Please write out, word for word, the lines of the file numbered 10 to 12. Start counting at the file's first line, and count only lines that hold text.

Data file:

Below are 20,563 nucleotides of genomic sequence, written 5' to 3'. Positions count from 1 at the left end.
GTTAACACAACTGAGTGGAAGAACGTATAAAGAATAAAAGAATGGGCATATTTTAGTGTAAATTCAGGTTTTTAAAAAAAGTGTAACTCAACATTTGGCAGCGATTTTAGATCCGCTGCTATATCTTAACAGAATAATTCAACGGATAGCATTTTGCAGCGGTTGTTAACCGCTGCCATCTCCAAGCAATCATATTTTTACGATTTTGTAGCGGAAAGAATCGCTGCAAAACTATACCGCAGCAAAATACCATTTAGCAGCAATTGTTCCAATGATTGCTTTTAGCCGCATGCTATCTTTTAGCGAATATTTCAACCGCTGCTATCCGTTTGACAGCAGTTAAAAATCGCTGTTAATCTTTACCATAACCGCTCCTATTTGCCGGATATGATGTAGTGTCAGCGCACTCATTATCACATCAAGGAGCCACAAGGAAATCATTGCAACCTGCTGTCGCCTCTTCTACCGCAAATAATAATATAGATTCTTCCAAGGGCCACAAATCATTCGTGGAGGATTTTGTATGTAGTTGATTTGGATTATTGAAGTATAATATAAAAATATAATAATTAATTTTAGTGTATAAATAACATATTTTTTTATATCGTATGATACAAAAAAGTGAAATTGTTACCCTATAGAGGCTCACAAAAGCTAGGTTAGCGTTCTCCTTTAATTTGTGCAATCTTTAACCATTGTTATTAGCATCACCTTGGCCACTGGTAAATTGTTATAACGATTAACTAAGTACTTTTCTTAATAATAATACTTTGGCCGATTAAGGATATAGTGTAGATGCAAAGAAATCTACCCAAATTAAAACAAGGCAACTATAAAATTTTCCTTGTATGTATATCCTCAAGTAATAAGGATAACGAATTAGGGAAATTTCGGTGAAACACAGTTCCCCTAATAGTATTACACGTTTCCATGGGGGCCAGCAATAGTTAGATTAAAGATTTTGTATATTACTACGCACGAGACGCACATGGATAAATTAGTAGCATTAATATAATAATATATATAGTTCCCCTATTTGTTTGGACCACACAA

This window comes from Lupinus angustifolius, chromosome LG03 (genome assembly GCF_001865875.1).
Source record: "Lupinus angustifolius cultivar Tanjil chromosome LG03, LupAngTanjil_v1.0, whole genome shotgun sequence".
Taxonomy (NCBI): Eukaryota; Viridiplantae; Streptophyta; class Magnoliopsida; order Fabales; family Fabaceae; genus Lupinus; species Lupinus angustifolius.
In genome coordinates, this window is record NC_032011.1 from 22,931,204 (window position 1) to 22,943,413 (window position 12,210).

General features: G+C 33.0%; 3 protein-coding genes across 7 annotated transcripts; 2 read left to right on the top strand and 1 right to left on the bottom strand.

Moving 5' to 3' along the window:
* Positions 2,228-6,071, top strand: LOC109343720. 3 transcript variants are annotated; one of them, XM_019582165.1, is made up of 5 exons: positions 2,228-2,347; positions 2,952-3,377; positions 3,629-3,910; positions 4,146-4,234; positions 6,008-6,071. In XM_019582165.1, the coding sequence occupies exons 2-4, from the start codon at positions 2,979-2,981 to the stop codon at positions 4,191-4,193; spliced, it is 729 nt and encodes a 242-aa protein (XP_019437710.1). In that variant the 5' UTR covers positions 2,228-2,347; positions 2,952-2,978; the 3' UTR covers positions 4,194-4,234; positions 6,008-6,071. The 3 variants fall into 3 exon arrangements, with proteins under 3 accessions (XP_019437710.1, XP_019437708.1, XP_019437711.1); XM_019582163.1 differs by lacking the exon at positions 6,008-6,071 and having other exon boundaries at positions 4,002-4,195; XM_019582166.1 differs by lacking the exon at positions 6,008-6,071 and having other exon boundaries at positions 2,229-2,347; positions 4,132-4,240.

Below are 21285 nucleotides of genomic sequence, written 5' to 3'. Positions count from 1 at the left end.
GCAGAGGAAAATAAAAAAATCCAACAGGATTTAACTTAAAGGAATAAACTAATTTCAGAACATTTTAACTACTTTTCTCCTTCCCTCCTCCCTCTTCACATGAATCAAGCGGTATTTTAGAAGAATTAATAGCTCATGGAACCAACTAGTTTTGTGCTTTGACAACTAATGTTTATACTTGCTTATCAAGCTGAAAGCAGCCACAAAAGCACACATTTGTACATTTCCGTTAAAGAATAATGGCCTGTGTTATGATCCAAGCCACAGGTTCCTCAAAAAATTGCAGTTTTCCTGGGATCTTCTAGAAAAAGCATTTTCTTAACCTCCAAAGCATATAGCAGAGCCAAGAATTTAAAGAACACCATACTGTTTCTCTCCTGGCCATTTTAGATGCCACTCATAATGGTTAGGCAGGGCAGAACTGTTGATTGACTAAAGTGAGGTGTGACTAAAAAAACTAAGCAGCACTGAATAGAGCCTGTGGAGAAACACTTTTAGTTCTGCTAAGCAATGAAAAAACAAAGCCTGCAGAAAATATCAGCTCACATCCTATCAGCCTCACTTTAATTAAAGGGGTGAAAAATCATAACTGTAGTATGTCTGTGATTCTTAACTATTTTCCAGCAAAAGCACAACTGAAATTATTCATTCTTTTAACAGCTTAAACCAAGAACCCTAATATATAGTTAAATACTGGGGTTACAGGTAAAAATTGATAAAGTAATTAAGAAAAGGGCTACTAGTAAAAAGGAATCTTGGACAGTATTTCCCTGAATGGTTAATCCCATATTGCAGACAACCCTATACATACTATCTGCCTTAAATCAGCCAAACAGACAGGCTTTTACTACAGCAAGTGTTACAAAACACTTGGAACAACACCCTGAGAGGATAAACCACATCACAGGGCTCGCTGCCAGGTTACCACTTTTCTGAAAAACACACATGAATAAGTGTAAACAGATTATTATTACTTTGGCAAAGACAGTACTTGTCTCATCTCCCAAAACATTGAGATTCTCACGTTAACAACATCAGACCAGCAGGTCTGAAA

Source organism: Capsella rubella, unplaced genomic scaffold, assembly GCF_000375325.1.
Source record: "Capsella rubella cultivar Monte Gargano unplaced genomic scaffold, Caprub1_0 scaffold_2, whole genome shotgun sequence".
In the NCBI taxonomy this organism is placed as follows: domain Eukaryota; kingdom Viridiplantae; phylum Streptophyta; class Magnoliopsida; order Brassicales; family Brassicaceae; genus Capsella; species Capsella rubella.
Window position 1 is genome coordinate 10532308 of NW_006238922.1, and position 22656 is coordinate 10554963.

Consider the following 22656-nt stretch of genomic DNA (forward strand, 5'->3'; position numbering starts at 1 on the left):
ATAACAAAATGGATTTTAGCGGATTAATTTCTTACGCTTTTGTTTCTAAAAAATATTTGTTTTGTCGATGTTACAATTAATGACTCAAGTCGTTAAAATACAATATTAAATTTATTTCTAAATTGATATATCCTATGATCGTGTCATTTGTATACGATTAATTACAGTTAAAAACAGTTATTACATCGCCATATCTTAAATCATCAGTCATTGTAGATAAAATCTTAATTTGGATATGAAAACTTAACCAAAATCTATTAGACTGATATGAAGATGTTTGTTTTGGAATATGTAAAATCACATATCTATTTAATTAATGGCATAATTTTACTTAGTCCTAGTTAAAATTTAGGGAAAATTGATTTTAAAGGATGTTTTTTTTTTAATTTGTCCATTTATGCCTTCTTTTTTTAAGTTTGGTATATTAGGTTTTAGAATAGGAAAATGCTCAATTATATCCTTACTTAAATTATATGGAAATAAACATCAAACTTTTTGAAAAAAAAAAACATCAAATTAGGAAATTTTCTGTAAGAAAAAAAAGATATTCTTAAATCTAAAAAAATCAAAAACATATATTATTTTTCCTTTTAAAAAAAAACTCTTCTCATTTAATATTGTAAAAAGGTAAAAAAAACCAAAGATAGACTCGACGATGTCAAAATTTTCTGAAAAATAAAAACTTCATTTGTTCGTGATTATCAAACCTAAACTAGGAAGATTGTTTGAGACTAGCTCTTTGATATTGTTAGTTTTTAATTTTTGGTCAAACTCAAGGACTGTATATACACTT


Below are 21285 nucleotides of genomic sequence, written 5' to 3'. Positions count from 1 at the left end.
GCAGAGGAAAATAAAAAAATCCAACAGGATTTAACTTAAAGGAATAAACTAATTTCAGAACATTTTAACTACTTTTCTCCTTCCCTCCTCCCTCTTCACATGAATCAAGCGGTATTTTAGAAGAATTAATAGCTCATGGAACCAACTAGTTTTGTGCTTTGACAACTAATGTTTATACTTGCTTATCAAGCTGAAAGCAGCCACAAAAGCACACATTTGTACATTTCCGTTAAAGAATAATGGCCTGTGTTATGATCCAAGCCACAGGTTCCTCAAAAAATTGCAGTTTTCCTGGGATCTTCTAGAAAAAGCATTTTCTTAACCTCCAAAGCATATAGCAGAGCCAAGAATTTAAAGAACACCATACTGTTTCTCTCCTGGCCATTTTAGATGCCACTCATAATGGTTAGGCAGGGCAGAACTGTTGATTGACTAAAGTGAGGTGTGACTAAAAAAACTAAGCAGCACTGAATAGAGCCTGTGGAGAAACACTTTTAGTTCTGCTAAGCAATGAAAAAACAAAGCCTGCAGAAAATATCAGCTCACATCCTATCAGCCTCACTTTAATTAAAGGGGTGAAAAATCATAACTGTAGTATGTCTGTGATTCTTAACTATTTTCCAGCAAAAGCACAACTGAAATTATTCATTCTTTTAACAGCTTAAACCAAGAACCCTAATATATAGTTAAATACTGGGGTTACAGGTAAAAATTGATAAAGTAATTAAGAAAAGGGCTACTAGTAAAAAGGAATCTTGGACAGTATTTCCCTGAATGGTTAATCCCATATTGCAGACAACCCTATACATACTATCTGCCTTAAATCAGCCAAACAGACAGGCTTTTACTACAGCAAGTGTTACAAAACACTTGGAACAACACCCTGAGAGGATAAACCACATCACAGGGCTCGCTGCCAGGTTACCACTTTTCTGAAAAACACACATGAATAAGTGTAAACAGATTATTATTACTTTGGCAAAGACAGTACTTGTCTCATCTCCCAAAACATTGAGATTCTCACGTTAACAACATCAGACCAGCAGGTCTGAAA

Source organism: Capsella rubella, unplaced genomic scaffold, assembly GCF_000375325.1.